There is a 40 mile stretch to Baker City that can wait for the cool of the morning. We ride to the municipal camp spot at the end of town and make endless cups of tea. Dozing in the shade, we are both worrying about our slow progress towards the coast. Hells Canyon tourist pitch goes like this – ‘ We named it Hells Canyon to keep people away – not you, other people ‘.
We pick up Powder River as it cuts along the base of the Canyon. We are as ever, on the road early to get some cooler miles in. We have 40 miles to do and none of them are easy. There are more than enough dead snakes in the road to keep you focused. By 10.30 it is hot and the wind is beginning to build. We would not have managed this yesterday and would have been in a bad and possibly dangerous place.
It is a hard 40 miles with a grind up a few nasty sharp hills. Baker City can not come soon enough. It is quite a shock. One of the biggest urban hits we have had for quite a while and the temptation is to stay. We compromise with a long sit in a cafe with good coffee and cakes. One bonus of all this heat and dry is that I have not been bitten by a mosquitos in a long while, but that is the only up side that I can think of.
We have a climb of 20 miles, and try to judge when we can leave to manage this in the slight cooling of late afternoon. It is so nice just sitting here and chatting with people. People say that there is forest and shade ahead and that the campground is in trees. This feels impossible and neither of us can quite remember when we had forest last. We are both excited at the prospect.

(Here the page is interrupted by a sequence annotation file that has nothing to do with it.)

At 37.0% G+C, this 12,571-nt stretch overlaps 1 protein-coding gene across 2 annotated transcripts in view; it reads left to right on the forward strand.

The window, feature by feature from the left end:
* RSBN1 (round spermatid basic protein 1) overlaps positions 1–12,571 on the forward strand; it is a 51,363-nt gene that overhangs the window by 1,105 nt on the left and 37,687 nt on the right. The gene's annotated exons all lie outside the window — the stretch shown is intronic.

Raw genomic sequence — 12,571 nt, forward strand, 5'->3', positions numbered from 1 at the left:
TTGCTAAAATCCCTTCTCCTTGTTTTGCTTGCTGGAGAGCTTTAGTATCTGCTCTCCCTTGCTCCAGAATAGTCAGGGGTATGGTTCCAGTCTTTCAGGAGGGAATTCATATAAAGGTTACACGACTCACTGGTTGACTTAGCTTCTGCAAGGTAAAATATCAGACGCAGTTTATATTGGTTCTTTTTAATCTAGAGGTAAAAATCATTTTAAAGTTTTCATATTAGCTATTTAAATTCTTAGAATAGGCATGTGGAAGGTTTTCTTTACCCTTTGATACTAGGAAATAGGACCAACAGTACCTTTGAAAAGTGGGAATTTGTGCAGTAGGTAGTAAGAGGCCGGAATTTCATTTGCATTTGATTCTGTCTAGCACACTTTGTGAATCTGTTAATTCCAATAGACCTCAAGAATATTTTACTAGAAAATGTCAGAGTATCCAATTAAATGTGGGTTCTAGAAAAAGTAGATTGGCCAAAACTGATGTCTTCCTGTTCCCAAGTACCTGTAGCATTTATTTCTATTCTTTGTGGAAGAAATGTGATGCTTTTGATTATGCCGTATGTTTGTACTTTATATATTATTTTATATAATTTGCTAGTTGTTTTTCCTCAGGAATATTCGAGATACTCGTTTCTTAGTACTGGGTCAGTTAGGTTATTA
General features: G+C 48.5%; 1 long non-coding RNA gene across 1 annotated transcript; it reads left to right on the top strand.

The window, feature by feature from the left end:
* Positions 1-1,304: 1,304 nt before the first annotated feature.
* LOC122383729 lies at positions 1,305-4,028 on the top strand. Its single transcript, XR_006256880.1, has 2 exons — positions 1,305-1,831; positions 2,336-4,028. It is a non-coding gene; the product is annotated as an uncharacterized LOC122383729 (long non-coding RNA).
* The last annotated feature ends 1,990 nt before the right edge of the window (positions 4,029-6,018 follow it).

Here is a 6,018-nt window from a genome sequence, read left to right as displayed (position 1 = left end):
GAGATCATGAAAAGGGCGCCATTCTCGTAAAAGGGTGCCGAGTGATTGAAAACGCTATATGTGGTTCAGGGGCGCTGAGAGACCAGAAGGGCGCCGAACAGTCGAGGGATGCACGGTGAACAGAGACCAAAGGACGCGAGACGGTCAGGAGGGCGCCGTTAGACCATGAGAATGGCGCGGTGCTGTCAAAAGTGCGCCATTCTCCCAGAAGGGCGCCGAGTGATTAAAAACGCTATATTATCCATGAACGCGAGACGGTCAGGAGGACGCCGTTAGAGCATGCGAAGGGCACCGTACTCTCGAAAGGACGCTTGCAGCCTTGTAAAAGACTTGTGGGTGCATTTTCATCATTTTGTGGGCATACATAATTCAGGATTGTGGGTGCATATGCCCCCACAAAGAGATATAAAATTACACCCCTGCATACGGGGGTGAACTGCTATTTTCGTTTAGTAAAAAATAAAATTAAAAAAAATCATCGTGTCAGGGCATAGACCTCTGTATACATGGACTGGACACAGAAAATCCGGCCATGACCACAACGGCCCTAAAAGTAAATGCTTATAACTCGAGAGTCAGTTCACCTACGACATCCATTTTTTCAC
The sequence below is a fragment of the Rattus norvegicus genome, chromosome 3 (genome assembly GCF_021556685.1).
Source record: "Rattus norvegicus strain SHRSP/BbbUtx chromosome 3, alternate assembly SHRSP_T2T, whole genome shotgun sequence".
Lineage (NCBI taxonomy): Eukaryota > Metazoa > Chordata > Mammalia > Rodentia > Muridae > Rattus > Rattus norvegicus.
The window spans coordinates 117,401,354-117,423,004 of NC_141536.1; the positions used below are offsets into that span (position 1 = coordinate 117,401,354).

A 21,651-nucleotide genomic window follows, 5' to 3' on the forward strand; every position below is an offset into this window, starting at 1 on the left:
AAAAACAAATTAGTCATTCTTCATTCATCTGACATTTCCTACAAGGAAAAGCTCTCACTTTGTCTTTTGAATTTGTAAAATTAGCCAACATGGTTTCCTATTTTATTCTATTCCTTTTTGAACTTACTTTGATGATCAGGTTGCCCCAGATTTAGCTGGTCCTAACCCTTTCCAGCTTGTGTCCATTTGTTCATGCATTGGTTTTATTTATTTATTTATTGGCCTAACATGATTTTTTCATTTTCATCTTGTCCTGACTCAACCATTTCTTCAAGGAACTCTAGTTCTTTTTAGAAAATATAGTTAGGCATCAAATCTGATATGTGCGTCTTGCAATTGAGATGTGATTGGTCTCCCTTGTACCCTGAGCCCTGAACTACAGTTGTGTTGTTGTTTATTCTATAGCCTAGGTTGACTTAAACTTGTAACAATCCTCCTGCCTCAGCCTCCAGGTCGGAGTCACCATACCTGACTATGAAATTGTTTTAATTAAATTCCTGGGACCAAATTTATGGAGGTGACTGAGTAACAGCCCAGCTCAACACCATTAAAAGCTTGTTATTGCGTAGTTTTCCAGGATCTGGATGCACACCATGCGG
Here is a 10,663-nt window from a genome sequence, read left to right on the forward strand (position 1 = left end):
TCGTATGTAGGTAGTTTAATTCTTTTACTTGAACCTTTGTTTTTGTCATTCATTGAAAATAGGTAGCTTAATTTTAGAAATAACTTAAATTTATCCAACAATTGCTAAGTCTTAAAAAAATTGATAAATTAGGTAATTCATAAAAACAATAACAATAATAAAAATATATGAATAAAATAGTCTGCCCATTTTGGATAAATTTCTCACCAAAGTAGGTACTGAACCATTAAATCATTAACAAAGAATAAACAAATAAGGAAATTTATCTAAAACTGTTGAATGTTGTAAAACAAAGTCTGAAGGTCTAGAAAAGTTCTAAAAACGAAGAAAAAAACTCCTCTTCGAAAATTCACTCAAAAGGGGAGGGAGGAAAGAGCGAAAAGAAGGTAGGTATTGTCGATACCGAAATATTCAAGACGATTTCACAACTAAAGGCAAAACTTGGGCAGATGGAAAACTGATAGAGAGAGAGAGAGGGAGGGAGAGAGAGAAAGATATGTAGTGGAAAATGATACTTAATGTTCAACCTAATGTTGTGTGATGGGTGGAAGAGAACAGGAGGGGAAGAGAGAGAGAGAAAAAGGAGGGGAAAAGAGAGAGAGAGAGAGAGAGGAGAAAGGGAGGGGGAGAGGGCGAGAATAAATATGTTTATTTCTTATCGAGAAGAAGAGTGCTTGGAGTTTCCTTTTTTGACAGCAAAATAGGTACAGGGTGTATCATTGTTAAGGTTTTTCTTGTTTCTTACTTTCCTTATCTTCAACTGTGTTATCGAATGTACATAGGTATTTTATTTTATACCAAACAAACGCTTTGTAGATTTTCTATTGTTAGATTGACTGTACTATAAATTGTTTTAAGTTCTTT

We set out again after 4.00 pm. I click the gps and can see the symbols for forest ahead. This is all too good and too impossible and rather easy to get wrong on a gps map. When you think of Oregon, you have an image in your mind of unbroken green of forest which we can now tell you is wrong in the east. Up ahead we can see trees. It is true.
The campground at Union Creek is also over 4,000 ft, and we sleep with just the bug net under sharp pin pricks of stars. A great sleep and a morning cool enough to need a hat as I get the porridge underway. There are three climbs ahead for today, every one of them is steep and goes up to over 5,000 ft. There is nothing better than a good night in a tent in a cool forest under a Spielberg sky, and we hope for many more.
9.15 and the first of the passes done already. Ahead, that worrying blue smudge in the sky is getting darker, more defined and much more worrying. A cyclist stops to tell us that he had to take a lift in a truck and detour way,way,way,way north. We get the next climb done and start to descend. Then the trees vanish. Ahead is the town of Prairie City, so I think we could have guessed. We are back in the backed landscape that I am afraid to tell you, we now hate. In the town there is talk of 140 mile detours and the town we planned to pass through – Mitchell has been evacuated. Our road ahead is closed with no opening planned. We have a problem.
We book a hotel in the town of John Day to have some air-conditioned comfort to think about things. Google map is not too helpful, but a real paper old school map shows a possible short detour. Trying to get information about our options from the WWW. is impossible. We are stuck, so close to the end and can not go on. We take a day off, with promises of cooler weather rolling in and rain possible. The thought of detouring to the north into mountains is horrid. To the south is not much better unless we can take a short swerve around the fires. We sit in a cafe with air con and I write the blog. Every time we go outside we shake our heads. I have no idea how we ride in this heat, no idea at all, we live in Scotland for goodness sake.